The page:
Rosalind Skillen: Disposable vape ban in Britain a win for campaigners - now north must follow

The UK government will ban disposable vapes from 2025

The UK government will ban disposable vapes from 2025

THANK goodness climate campaigners have grasped that simply talking about the environment will not nudge people towards pro-environmental behaviour. Or so, the recent success of the Ban Disposable Vapes campaign in Britain would suggest.

Where a sermon alone will not convince people, the #BanDisposableVapes campaign worked within and across sectors to bind together issues related to the environment, public health and young people in a way that has never really been done before.

The British government’s landmark decision to ban disposable vapes in early 2025 comes after a year of campaigning. When you think about it, a year, or just over, is a relatively short amount of time in the lifeline of a campaign. Some campaigns can take decades to reach their objective. Others never do.

That being said, at present the ban will only apply to Britain. It is up to Stormont health minister Robin Swann to introduce a similar measure in Northern Ireland. The Department of Health has told The Detail that the minister is "very supportive" of the ban and that officials are "continuing work on the way forward" for the north.

There were many prongs to the #BanDisposableVapes campaign: environmental, health, social, economic. Take the environmental prong: five million vapes are thrown away every week in the UK. Strewn across pavements like highlighter pens, vapes create litter in neighbourhoods or end up incinerated in landfill sites. Vapes aren’t ordinary litter either - they contain valuable lithium-ion batteries, and the amount of lithium from these vapes being incinerated each year accounts for enough metal to make batteries for 1,200 electric cars.

While the environmental perils of disposable vapes created a compelling narrative to push for a ban, it wasn’t enough to get everyone on board. This is why perhaps the biggest strength of the campaign was in its ability to use public health as an engine of persuasion. We all care about our health, and vaping isn’t great for our lungs. It can be just as harmful as smoking, containing nicotine and other toxic chemicals.

Rather than simply presenting facts and expecting people to engage, other climate campaigns could do more to strengthen this link between the environment and public health, tapping into our self-interest and concern for the wellbeing of others. For example, retrofitting our homes prevents us from living in cold and damp spaces that can be bad for our lungs (while reducing greenhouse gas emissions) and accessible, greener spaces benefit our physical and mental health (while increasing biodiversity).

Public health is a powerful communication strategy because it’s a universal language. And rather than frame the disposable vapes issue as a solely environmental one, the campaign soon became much more than a story about waste. It became a story that affected human beings. And not just any human beings, but the most precious, valued members of society: our children.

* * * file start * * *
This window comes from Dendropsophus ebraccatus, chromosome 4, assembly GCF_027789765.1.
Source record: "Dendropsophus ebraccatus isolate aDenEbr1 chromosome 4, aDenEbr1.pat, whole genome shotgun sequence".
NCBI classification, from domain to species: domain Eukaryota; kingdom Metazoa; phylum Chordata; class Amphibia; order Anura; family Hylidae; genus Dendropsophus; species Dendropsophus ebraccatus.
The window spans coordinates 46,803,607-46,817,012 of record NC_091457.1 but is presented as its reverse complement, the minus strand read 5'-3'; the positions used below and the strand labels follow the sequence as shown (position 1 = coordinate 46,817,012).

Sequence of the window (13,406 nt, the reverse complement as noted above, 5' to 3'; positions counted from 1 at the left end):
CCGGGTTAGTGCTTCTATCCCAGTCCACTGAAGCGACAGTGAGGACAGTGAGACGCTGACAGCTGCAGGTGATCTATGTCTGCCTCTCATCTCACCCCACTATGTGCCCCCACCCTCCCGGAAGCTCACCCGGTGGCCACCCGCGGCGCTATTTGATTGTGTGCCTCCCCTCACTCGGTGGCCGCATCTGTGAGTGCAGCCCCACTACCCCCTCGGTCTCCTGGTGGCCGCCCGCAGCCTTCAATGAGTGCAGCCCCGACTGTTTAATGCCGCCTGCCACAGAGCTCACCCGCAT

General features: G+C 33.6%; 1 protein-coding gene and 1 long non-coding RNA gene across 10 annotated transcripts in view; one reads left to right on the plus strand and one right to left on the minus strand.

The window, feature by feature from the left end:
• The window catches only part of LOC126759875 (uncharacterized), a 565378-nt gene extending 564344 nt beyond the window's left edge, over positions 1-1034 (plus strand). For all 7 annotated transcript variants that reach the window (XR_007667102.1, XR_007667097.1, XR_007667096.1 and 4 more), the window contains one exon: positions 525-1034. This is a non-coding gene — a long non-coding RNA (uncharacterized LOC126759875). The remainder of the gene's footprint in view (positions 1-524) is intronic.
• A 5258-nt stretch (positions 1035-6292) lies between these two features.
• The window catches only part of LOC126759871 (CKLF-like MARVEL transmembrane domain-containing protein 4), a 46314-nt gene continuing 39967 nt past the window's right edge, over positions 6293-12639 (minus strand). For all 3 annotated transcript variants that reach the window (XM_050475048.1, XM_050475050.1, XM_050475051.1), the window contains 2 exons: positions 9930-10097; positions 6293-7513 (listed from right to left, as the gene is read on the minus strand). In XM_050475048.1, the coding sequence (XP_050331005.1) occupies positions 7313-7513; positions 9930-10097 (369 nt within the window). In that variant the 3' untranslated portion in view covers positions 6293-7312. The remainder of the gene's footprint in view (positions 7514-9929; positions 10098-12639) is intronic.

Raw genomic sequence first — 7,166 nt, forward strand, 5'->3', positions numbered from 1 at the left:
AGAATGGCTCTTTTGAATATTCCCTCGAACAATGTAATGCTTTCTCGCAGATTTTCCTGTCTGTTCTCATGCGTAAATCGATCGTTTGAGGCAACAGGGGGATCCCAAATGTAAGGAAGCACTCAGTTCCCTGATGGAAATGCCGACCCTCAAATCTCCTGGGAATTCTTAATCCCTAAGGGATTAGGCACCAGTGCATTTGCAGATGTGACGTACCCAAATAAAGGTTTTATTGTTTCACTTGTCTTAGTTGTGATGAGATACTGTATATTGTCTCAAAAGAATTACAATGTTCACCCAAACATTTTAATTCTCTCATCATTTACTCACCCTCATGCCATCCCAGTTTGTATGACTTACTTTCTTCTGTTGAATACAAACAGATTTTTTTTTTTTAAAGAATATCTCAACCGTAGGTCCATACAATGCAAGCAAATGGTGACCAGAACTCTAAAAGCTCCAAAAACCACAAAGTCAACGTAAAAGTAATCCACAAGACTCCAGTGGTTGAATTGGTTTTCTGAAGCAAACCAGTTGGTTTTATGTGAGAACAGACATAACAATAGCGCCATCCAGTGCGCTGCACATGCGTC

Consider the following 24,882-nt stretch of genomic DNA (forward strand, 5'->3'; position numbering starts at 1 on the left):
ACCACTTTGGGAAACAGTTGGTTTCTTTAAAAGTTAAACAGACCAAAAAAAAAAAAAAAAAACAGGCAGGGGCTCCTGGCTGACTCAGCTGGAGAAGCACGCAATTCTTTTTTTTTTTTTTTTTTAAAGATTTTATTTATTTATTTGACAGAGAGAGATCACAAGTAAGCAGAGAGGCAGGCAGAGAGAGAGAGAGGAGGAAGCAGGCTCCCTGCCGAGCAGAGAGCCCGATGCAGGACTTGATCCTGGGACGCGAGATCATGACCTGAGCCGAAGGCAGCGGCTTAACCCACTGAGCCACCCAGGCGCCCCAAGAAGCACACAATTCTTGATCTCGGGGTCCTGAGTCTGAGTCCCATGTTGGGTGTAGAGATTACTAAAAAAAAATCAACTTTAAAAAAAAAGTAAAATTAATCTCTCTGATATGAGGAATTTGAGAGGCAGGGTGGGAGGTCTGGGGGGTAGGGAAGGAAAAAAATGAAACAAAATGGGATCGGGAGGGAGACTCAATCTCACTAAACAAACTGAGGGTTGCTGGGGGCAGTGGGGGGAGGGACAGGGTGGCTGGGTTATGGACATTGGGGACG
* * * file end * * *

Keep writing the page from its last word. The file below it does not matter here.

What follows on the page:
Rosalind Skillen

Rosalind Skillen

The rise in children using disposable vapes in the UK has tripled in the last three years, their colourful packaging making them stand out on supermarket shelves and their disposability making them discreet and easy to use. It was the concern around the health of the future generation that led to the campaign being championed not only by environmentalists but also an extended community of health practitioners, experts, teachers, and community leaders, including Public Health Scotland and the Royal College of Paediatrics and Child Health. Not only do multiple voices add to the diversity of perspectives needed to understand climate, but they also share the load across individuals and organisations. This, too, is useful for the ‘sustainability’ of a campaign – in the true sense of the word.

Another core element of the #BanDisposableVapes campaign was the specificity of its communications. Spearheaded in Dundee by environmental scientist, Laura Young, from the outset the campaign featured voices of local people and local politicians in local papers and on local radio stations. Disposable vapes were connected to stories about what was happening every day, like ordinary people finding vapes on their dog walks. The issue was covered from local angles with one Scottish paper, The Courier, even interviewing a garage manager who spoke about disposable vapes popping and damaging the tyres of Dundee drivers. It was this very grassroots element that soon led local politicians to get involved and over 90% of Scottish councils to put forward a motion to national government to consider a ban.

Following a ban on the sale of vapes to children in the Republic last year, the Irish government is now considering legislation to ban the sale of disposable vapes altogether. Campaigners advocating for a ban should take note from across the Irish Sea. To touch people, shift public opinion, establish trends, or mainstream ideas, the environment, as a standalone argument, is not enough. If the #BanDisposableVapes campaign had just been about litter, it would never have had the impact that it did.

There are many lessons to be drawn from the success of the British campaign, and many hidden assumptions around climate action to make explicit. People care about the environment but many short-term, immediate concerns, like paying energy bills, often take precedence. Caring for the environment doesn’t always fit in with peoples’ lived reality. This is where climate campaigns get stuck, and they will only unstick when we burst the bubbles we enclose ourselves in, and relate environmental concerns in ways that are accessible and convenient to everyone.

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